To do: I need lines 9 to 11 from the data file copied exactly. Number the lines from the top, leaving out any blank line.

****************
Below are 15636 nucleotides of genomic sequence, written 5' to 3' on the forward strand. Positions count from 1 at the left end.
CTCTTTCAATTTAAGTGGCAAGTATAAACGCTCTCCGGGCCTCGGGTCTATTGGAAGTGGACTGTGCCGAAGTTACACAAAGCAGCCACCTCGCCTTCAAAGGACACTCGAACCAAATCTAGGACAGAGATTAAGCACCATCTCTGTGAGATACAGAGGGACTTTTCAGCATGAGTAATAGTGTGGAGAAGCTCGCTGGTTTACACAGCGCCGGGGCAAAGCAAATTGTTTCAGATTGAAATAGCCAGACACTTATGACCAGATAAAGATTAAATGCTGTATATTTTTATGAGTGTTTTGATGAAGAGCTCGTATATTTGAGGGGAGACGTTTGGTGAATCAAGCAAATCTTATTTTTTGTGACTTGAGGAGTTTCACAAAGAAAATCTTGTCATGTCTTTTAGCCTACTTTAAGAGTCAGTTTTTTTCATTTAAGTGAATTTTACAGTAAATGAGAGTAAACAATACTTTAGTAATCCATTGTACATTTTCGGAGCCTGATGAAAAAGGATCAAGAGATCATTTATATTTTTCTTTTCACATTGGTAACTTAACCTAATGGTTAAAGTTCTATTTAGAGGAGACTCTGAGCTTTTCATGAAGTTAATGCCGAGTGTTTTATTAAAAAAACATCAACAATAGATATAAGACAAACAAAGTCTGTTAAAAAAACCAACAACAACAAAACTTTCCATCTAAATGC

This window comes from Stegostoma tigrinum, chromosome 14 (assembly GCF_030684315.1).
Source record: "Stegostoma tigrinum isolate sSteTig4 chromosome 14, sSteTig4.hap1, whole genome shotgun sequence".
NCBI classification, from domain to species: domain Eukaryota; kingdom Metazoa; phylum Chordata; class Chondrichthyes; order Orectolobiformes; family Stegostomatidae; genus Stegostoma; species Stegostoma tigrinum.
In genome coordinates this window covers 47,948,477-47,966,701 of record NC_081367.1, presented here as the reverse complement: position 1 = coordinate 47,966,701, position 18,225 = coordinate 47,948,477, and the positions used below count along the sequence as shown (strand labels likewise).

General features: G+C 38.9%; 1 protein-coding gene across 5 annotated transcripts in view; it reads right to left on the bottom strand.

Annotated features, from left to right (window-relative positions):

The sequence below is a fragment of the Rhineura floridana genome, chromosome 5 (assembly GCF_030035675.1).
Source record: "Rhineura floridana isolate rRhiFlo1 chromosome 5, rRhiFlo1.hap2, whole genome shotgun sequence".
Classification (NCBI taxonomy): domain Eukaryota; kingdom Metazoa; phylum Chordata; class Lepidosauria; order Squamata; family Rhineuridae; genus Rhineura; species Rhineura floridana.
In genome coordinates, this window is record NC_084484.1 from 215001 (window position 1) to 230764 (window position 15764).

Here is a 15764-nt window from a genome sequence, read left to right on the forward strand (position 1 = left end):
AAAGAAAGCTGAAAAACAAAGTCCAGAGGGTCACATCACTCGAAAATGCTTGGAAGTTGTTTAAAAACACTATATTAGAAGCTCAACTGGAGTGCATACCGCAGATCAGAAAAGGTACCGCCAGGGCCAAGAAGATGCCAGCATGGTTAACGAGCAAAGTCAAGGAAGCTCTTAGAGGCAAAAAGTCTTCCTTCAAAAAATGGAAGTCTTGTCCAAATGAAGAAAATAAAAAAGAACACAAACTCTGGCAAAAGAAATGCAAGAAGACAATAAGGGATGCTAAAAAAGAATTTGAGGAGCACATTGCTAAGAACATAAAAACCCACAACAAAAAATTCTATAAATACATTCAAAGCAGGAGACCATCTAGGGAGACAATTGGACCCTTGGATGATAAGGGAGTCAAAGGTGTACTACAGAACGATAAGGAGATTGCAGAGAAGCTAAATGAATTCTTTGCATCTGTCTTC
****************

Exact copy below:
The sequence below is a fragment of the Rhineura floridana genome, chromosome 5 (assembly GCF_030035675.1).
Source record: "Rhineura floridana isolate rRhiFlo1 chromosome 5, rRhiFlo1.hap2, whole genome shotgun sequence".
Classification (NCBI taxonomy): domain Eukaryota; kingdom Metazoa; phylum Chordata; class Lepidosauria; order Squamata; family Rhineuridae; genus Rhineura; species Rhineura floridana.